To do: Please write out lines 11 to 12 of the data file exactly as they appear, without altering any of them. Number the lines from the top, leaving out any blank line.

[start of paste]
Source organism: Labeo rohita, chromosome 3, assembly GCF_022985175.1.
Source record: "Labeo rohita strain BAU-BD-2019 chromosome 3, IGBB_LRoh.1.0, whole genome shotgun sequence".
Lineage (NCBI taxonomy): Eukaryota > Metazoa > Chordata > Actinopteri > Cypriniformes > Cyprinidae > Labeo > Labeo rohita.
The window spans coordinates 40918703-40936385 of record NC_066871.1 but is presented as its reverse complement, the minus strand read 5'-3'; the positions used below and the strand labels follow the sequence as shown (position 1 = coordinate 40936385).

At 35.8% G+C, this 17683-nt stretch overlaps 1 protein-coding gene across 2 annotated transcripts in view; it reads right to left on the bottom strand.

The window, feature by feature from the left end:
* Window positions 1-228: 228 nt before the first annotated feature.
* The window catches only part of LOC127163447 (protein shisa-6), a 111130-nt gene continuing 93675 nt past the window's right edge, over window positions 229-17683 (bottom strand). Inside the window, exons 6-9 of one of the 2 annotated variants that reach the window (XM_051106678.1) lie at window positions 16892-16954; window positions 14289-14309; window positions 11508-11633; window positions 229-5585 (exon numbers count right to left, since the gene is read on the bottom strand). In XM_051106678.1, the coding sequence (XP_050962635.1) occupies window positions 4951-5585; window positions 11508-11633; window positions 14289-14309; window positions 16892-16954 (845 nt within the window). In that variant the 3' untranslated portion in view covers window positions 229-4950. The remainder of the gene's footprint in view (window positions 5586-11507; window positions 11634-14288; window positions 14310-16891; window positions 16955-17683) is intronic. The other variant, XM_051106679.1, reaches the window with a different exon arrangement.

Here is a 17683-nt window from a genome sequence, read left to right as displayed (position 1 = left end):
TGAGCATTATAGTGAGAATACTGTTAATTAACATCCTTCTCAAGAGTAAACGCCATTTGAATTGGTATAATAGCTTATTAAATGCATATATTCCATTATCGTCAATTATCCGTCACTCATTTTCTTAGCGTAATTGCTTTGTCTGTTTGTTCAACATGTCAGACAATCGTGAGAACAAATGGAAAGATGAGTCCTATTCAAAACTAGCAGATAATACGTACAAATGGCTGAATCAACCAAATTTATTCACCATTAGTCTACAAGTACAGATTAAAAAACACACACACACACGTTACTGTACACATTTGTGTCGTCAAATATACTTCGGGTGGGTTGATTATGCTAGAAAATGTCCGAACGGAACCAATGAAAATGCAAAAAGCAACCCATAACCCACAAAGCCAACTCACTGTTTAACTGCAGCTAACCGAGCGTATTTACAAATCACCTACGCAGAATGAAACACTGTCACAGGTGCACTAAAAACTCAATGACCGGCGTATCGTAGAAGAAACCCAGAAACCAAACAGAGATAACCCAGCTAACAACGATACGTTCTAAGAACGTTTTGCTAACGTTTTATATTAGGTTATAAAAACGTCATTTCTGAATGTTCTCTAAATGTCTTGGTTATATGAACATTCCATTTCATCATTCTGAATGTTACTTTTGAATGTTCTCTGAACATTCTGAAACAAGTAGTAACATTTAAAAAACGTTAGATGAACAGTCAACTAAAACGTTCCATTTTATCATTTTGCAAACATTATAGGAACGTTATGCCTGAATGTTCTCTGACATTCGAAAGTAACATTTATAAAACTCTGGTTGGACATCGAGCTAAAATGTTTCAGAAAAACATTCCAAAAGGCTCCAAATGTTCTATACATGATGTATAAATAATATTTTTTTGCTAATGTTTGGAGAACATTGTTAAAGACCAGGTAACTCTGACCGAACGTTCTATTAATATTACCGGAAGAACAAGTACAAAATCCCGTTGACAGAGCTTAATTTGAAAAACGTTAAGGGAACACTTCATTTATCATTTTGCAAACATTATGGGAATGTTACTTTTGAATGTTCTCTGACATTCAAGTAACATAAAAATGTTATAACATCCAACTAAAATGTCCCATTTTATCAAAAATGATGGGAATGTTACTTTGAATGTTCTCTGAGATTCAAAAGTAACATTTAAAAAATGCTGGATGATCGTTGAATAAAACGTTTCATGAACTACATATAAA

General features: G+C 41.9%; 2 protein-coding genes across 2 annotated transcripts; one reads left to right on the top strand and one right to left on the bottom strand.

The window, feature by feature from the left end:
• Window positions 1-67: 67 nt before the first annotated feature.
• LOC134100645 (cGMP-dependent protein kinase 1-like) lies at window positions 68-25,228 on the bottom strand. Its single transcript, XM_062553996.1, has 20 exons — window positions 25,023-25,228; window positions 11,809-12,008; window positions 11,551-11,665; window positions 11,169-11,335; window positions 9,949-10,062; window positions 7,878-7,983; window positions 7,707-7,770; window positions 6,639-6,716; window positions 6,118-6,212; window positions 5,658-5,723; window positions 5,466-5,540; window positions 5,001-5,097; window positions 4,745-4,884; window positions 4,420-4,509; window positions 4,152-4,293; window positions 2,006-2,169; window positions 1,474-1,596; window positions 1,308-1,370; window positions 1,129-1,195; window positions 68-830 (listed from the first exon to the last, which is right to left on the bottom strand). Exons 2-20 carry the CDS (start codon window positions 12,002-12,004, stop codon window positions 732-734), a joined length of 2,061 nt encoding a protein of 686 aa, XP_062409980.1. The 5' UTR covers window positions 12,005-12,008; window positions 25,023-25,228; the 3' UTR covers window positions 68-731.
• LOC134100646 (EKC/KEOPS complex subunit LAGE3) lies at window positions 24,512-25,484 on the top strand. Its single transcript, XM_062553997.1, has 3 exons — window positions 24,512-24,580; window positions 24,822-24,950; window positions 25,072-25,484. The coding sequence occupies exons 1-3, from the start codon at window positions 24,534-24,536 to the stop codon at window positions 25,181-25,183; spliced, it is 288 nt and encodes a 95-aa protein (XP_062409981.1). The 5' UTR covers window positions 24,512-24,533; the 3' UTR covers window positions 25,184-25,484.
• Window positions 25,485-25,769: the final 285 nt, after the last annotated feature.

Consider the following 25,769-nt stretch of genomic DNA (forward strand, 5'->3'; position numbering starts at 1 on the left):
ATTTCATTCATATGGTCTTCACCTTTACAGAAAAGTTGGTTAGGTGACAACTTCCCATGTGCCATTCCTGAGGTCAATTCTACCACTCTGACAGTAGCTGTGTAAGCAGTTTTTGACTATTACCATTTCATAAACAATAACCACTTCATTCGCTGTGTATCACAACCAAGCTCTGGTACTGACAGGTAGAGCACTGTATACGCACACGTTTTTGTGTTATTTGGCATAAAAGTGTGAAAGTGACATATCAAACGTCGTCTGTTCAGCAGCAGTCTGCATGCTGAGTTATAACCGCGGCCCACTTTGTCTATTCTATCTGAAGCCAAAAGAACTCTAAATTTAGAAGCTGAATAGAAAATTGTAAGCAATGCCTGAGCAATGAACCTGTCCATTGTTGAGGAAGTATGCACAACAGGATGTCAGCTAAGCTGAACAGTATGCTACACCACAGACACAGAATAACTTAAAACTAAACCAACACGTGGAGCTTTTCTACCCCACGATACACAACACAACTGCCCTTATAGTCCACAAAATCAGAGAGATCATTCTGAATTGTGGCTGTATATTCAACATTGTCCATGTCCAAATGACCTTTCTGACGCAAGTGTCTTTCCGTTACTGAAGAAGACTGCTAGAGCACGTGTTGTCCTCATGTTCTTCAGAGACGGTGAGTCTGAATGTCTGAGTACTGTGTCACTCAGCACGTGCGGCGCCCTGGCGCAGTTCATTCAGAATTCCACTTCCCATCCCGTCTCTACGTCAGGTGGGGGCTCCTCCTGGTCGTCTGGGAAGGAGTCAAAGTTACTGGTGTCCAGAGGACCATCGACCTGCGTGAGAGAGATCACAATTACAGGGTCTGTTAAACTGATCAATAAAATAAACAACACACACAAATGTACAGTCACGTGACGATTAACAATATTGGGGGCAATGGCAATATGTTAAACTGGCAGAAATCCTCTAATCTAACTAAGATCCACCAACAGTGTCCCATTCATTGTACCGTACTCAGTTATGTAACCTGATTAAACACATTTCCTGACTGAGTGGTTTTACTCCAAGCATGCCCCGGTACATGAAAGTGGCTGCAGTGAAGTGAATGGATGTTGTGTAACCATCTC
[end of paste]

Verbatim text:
General features: G+C 41.9%; 2 protein-coding genes across 2 annotated transcripts; one reads left to right on the top strand and one right to left on the bottom strand.

The window, feature by feature from the left end: